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My friend, Tom Foley

peterson MARTIN

I first arrived in Washington, D.C. near the end of 1968 as a newly hired member of Senator Frank Church’s staff. I soon became friends with several members of Congressman Tom Foley’s staff and was invited to begin joining them for after hours gatherings in Foley’s office.

Sometimes events of the day on the Hill were discussed. Other times Foley would use his encyclopedic knowledge of U.S. history and government to explain how the founding fathers intended government to work.

Foley was first elected to the House in 1964. Before that he had served for several years on Senator Henry M. Jackson’s staff. Because of that staff experience, I think he felt a special kinship to congressional staffers. Others have suggested that because he and his wife Heather had no children, these sessions were in fact gatherings of the Foley family. Regardless of the reason, Foley took me under his wing and until I left Washington in 1971, we maintained a close relationship.

One time I was co-hosting a group of young political leaders from the Soviet Union as part of an exchange program. They arrived in Washington in the midst of a major anti-war protest with accordion wire and armed military personnel in wide use. Kennedy Stadium had been converted into an open air jail. I asked Foley if he would host a luncheon in the Capitol for the group and try to explain to them that the U.S. wasn’t trying to emulate to Soviet Union in controlling its citizenry. He did a terrific job of working his way through a difficult situation. Years later it came as no surprise to me that he became U.S. ambassador to Japan.

After Cecil Andrus was elected Governor in 1970, I asked Foley if he would join Frank Church in co-hosting a reception honoring Andrus at the Capitol. He did and the result was a reception filled with many of the best known Senators and Congressmen of the era.

In 1971 I decided to leave Washington and return to Idaho. On my last day in the office, I received a midafternoon phone call. Picking up the phone, a voice said, “Marty, this is Tom. You aren’t really planning on leaving Washington without getting together for a couple of beers are you.” So I spent the rest of my last day as a Senate staff member drinking beer with Tom Foley.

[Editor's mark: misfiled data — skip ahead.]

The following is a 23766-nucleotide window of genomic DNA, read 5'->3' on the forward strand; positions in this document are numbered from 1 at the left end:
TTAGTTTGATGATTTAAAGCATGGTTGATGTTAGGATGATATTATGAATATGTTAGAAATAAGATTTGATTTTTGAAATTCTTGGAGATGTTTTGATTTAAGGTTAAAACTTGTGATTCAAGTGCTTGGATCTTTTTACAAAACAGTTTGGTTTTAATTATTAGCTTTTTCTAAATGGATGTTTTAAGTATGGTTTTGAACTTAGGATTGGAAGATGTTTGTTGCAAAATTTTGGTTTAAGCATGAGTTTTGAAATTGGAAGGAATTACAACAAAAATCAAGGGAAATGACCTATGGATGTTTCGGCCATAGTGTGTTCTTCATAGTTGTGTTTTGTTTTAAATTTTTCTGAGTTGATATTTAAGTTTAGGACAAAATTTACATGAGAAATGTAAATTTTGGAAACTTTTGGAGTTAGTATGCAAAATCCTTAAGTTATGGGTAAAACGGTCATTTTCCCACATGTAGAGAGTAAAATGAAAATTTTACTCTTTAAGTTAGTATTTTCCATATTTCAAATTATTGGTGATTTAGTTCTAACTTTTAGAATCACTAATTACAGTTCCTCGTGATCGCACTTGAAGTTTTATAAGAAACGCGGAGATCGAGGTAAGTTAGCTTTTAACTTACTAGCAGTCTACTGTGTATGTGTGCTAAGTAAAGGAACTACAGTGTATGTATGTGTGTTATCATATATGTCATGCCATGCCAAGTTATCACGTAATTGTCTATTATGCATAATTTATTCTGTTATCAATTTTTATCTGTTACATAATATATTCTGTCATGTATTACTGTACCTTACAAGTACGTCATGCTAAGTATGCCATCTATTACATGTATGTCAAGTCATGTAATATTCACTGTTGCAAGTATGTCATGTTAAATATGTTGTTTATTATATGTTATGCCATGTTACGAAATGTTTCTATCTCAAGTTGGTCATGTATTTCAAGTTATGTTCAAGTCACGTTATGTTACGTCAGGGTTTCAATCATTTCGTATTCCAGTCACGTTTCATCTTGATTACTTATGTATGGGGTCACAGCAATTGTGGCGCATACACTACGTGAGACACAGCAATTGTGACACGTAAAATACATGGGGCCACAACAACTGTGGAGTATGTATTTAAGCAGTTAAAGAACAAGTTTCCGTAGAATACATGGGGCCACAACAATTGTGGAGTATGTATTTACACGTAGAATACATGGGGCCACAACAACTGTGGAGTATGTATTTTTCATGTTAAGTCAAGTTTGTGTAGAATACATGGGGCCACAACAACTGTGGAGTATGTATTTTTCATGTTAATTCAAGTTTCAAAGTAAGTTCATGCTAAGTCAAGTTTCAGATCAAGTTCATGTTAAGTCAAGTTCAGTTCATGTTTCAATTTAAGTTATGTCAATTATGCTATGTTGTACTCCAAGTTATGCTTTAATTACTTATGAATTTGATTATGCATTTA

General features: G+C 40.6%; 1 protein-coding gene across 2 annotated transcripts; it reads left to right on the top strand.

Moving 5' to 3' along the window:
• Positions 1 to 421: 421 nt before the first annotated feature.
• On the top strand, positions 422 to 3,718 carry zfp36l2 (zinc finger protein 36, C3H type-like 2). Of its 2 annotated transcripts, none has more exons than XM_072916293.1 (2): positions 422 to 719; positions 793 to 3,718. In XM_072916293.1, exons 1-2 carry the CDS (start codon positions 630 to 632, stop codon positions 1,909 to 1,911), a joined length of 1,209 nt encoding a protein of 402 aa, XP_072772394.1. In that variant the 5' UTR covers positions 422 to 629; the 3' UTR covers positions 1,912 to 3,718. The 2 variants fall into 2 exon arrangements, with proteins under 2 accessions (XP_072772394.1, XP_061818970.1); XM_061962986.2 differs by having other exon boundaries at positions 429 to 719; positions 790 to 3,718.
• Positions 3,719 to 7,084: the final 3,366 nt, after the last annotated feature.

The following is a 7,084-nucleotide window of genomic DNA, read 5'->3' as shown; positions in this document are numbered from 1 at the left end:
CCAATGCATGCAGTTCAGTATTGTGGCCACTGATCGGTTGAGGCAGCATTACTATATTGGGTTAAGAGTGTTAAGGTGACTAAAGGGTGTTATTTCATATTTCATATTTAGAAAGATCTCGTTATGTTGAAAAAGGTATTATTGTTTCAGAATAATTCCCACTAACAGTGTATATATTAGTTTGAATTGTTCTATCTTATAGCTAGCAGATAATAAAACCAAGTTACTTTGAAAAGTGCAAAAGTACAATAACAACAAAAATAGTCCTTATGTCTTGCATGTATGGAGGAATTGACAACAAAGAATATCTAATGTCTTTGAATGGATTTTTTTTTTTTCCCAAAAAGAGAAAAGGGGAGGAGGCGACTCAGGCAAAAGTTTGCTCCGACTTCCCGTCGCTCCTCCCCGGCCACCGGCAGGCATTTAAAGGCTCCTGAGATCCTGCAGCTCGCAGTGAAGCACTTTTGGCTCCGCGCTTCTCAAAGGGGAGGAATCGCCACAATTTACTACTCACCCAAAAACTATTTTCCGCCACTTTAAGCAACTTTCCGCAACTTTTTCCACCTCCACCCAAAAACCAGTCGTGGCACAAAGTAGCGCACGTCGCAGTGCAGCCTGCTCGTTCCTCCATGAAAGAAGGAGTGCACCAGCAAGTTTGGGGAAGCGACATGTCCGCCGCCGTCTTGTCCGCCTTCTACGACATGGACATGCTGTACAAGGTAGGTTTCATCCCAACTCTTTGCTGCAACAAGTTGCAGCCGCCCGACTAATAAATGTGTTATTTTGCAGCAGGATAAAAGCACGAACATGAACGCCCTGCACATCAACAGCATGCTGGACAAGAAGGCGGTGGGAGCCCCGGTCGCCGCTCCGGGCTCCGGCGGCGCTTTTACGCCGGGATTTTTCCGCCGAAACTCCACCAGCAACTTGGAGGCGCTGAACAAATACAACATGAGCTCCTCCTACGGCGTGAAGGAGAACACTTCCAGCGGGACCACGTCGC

A former Foley staffer, Todd Woodard, was quoted in the Spokesman Review as saying that “He taught us that public service really was a higher calling and an honorable profession.” I would certainly second that.

Foley was a remarkable individual in many ways. My relationship with him was not unlike the relationships he had with members of Congress from both sides of the aisle. He rose through the leadership ranks without ever having another member compete against him.

When he was elected Speaker, he understood that the Speaker of the House was the speaker of all of the house, not just of the Democrats. That is certainly an attitude that was never seemed to have been shared by his successors, Gingrich, Hastert, Pelosi or Boehner.

Foley was dignified, always being careful to wear a suit and tie in public. He was also caring, highly intelligent, and had a great sense of humor. In fact some of the best jokes I ever heard from Foley were jokes that he told on himself. And his major focus, in spite of his various national leadership roles, was always to make sure that his home constituency in eastern Washington was served in the best way possible.

Two recent books talk about the era when Tom Foley was a member of the House: “The Last Great Senate: Courage and Statesmanship in Times of Crisis” by Ira Shapiro; and “Tip and the Gipper: When Politics Worked” by Chris Matthews. These books should be required reading for all current members of the House and Senate. Congress has worked in the past and did have as its focus doing whatever it deemed best for the American public, rather than whatever it takes to get re-elected.

Given the current state of Congress, I am grateful that I had an opportunity to learn much of what I know about the way that government should work from a teacher like Tom Foley. I’ve never been one to think that we should return to the “good old days.” But perhaps there are some other Tom Foleys out there somewhere on the horizon who will be able to help get the Congress and the country back on track.

Marty Peterson grew up in the Lewiston-Clarkston Valley. He is retired and lives in Boise.

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